You can either attack from long range on the map using some skill or spell that one party member has, or you can attack in what becomes a more traditional turn-based JRPG setup, by getting right up next to an opponent and challenging them to fight. There are pros and cons to either approach: you will have to make your decisions with situational context in mind. You gain less experience for fighting opponents from a distance, which will be much more noticeable if you actually manage to kill someone in an opposing party while lobbing a fireball at them from afar. On the plus side, though, you can attack from range without your characters suffering any damage in return, so it can make sense to have your weaker parties with ranged magic attacking foes from a distance to soften them up for the eventual face-to-face kill, especially since ranged attacks have an area-of-effect that has them impact multiple enemy parties at once.

This tactic keeps your ranged parties fresh and healthy, and gives them a chance to pull at least some experience points that they otherwise would not be able to gain from combat, being dead from facing tougher opponents head-on and all. You will do so much more damage in a face-to-face battle, because all four party members will be given the chance to attack, rather than just one of them casting a specific spell or using a specific skill. And, you might even get your dragon to assist with a magic attack to kick things off, too.

Combat is even deeper than this, though, as you can also impact the environment with elemental attacks. If an opponent is in the woods, then set the woods on fire: your enemies will take fire damage until they move, and if you’ve managed to surround them so they can’t escape, well, even better. You can also destroy buildings, bridges, and so on, or even make new bridges by freezing water with ice attacks. It’s the kind of thing that might seem small, but utilizing tricks like this might also be the difference between winning and losing on a tough mission: it’s worth exploring all of these possible advantages in order to ensure victory. And, if nothing else, it can pay to be thoughtful about your own safety. Maybe don’t set the woods on fire when you’re in them, or hang out in said woods if you’re facing off against a lot of fire-wielding opponents.

Between having six characters of your own to move, and each of those having a dragon that takes its turn, and the battles sometimes being full-on turn-based affairs instead of just a quick attack on the map, you can probably imagine that each stage in Bahamut Lagoon takes some time to complete. They take even longer than you think, given the game’s propensity to have the attacks of both you and your opponents miss or outright fail to even be cast: this, combined with the dragons’ affinity for sometimes not realizing their actions are strategically lacking, can make some missions incredibly frustrating to complete. I had a hard time playing more than a mission or two at a time for a while, because as much fun as I was having with the battle system, and feeding dragons, and the early plot focused on a rebellion against empire, frustration does build up over the course of 30 minutes to an hour of a single map when characters are constantly missing attacks and prolonging the whole endeavor.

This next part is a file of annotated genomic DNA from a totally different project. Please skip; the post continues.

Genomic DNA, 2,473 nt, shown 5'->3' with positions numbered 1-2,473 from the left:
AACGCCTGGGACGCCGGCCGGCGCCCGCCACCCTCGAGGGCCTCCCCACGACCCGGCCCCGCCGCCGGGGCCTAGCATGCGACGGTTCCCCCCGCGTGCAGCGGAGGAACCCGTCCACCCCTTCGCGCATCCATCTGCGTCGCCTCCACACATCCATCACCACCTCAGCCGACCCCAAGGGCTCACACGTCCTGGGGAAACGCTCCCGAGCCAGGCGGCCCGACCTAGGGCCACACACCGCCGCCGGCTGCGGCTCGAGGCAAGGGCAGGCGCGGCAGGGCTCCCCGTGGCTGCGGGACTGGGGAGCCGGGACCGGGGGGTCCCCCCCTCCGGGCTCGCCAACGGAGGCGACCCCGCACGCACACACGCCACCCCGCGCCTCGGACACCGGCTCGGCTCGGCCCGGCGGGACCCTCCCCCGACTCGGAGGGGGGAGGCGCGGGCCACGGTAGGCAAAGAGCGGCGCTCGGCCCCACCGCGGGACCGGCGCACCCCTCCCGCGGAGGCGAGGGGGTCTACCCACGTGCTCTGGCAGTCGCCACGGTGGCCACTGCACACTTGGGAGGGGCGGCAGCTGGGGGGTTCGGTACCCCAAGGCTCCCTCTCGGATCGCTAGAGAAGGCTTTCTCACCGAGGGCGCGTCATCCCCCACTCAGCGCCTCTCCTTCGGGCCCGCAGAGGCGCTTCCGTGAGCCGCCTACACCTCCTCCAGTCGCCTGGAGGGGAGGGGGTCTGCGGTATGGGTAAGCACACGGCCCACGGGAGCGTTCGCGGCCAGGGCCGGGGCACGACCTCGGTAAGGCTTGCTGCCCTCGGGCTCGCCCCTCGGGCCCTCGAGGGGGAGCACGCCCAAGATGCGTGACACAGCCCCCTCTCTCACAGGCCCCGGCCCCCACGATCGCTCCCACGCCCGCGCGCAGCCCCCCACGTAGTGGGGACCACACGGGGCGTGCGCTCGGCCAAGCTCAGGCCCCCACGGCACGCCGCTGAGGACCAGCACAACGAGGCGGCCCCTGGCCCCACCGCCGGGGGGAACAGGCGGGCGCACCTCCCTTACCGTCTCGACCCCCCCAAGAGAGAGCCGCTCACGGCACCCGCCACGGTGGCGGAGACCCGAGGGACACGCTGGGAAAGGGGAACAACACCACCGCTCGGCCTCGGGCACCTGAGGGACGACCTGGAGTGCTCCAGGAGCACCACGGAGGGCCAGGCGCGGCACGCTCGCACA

Bahamut Lagoon, too, suffers a bit from some pacing problems because the game is constantly requiring that you hit confirm. In classic Fire Emblem games, you can get up and go make a sandwich when the enemy is taking their turn if you want, or check your phone, or whatever you want to do to kill time. Hell, I played other video games on my 3DS while waiting for the AI to do their thing in Genealogy of the Holy War. And in more modern Fire Emblem games, you can just press start and skip the entire enemy turn, and the only interruption you’ll see is if they kill one of your characters. In series like Sega’s and Camelot’s Shining Force, the turns of your party members and those of your enemies are not separated by side, and instead are based on statistics, so there is no wait period at all: just a constant, one-character-after-another setup that ends when the map does. Bahamut Lagoon, because of its dual attack nature, requires your presence during the enemy’s turn, as you might need to set your entire party to defend in a face-to-face battle.